**Tags:** optimization programming

Rating: 5.0

# Hack Code

We get a file with a lot of routes (given as lists of routers), and

are asked to find a small subset of routers to tap so that we have at

least one tap on each route. We will ignore the topology of the

network and the order of routers in the paths, and will treat this as

a set cover problem: the routes are sets, and we need to pick a small

set of elements (routers) such that we cover all routes.

We can start with a simple randomised solution: iterate through all

sets, and if no elements in the set are in the current solution, pick

one at random and insert it. This will produce solutions with around

200 elements -- not enough to get any flags, but it is a start.

Next, we can try to improve this (again, at random) with the following

algorithm:

* pick a random router not yet in the solution

* insert it in the solution

* for each other router, see if we can remove it without "breaking"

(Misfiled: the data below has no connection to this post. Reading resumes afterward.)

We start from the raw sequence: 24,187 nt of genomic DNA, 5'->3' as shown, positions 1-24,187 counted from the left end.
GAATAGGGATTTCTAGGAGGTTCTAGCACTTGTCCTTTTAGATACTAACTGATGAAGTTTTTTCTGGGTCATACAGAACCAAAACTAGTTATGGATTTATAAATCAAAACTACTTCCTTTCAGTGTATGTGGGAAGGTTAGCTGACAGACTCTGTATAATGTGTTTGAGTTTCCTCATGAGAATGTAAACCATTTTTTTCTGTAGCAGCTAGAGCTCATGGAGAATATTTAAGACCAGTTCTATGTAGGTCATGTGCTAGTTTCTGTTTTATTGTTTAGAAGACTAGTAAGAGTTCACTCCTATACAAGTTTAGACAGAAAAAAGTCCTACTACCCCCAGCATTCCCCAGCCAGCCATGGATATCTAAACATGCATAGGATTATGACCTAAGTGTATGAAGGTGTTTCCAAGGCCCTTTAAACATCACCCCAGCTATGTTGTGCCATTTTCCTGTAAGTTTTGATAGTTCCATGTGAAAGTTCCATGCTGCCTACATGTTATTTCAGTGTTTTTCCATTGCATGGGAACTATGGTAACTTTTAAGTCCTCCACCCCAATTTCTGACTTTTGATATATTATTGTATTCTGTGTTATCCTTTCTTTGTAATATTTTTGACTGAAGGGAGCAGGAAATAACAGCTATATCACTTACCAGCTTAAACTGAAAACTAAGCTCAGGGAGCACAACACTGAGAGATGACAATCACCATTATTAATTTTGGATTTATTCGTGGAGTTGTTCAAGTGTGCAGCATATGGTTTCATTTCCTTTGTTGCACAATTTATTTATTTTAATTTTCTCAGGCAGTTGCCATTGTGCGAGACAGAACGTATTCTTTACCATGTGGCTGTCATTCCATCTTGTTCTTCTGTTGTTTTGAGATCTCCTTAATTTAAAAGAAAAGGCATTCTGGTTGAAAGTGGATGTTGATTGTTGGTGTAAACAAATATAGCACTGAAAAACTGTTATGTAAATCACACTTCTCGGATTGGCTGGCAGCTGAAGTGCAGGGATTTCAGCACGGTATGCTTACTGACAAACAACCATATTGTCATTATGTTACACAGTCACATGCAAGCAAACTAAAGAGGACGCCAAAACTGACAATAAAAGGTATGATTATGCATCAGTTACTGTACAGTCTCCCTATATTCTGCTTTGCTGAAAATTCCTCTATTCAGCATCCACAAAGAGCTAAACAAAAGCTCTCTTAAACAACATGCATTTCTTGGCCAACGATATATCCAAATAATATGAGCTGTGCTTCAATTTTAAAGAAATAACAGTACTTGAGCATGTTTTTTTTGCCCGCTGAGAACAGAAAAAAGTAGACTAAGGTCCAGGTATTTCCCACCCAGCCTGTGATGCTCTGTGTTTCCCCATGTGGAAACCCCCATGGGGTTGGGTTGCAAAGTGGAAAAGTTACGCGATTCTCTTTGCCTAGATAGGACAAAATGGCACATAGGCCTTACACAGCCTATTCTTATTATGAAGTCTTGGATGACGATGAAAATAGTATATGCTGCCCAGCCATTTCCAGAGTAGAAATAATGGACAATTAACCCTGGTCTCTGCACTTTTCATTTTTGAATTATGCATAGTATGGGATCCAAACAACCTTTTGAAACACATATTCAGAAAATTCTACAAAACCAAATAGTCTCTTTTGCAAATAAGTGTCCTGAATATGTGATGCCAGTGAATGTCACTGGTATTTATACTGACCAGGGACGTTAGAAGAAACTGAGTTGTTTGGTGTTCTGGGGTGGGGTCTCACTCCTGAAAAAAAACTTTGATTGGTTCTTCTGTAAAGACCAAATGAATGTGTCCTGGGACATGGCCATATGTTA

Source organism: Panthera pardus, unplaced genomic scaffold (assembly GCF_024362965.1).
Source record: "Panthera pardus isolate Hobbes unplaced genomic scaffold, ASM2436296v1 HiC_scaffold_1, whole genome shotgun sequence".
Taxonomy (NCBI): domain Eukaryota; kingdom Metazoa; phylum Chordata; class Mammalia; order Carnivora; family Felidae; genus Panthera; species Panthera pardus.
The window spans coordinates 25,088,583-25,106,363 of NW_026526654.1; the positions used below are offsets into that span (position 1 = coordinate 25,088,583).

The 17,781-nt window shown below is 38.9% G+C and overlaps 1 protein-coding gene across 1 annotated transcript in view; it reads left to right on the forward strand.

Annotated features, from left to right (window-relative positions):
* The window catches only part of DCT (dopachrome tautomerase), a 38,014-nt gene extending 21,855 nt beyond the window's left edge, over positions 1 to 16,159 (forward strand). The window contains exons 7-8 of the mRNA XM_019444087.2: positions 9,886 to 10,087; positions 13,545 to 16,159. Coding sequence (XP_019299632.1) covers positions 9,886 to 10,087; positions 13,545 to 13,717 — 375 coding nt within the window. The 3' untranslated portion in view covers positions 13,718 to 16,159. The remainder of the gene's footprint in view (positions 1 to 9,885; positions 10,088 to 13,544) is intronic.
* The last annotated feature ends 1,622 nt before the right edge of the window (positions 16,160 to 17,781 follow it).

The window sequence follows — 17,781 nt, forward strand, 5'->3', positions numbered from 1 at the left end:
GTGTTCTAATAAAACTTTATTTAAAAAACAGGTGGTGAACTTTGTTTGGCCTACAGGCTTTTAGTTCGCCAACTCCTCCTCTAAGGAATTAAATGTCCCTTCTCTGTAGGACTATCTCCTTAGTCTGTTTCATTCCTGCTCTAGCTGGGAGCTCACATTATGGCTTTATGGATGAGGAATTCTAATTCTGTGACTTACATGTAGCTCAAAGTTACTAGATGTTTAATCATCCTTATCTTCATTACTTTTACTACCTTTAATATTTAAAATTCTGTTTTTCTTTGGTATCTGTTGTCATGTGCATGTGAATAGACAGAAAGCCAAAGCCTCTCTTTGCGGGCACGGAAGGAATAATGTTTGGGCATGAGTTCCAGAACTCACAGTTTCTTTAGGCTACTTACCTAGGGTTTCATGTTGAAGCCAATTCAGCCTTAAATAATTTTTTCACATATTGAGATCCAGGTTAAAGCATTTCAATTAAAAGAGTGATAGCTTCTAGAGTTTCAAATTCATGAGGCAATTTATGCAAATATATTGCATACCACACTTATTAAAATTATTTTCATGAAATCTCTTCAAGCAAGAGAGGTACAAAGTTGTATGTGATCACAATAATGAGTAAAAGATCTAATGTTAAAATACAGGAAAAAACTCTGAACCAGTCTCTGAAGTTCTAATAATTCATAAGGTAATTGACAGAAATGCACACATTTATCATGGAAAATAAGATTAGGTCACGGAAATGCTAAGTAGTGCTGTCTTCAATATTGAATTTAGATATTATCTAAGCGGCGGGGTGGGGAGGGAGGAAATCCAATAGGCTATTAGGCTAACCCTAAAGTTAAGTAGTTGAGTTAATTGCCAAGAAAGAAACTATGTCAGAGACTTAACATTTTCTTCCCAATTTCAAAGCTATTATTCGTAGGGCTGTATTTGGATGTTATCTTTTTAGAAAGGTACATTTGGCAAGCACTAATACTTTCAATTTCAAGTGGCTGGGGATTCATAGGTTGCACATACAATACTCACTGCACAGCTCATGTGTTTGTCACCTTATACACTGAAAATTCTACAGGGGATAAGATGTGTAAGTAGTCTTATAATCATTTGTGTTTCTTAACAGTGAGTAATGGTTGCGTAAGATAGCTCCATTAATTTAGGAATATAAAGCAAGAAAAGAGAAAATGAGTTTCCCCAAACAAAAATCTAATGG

our solution (so all sets are still covered) and remove it if we can

* if we couldn't remove anything, remove the new router

Sometimes we will add a router and remove multiple old routers, so

this will slowly improve the solution, and after a minute or two we

will have one that is good enough to get the first flag.

A small optimisation to the algorithm will make it run significantly

faster: instead of checking all routers in each iteration, only look

at those for which we could have made a difference -- those that are

in one of the sets covered by the new entry. With this optimisation,

in a few minutes we get a solution with 126 routers, which is enough

to get all flags (and the best the organisers found).

My code that solves this (note: written in a rush during the CTF and

presented here without any cleanup) can be found

[here](https://de298.user.srcf.net/writeups/insa/hackcode.py).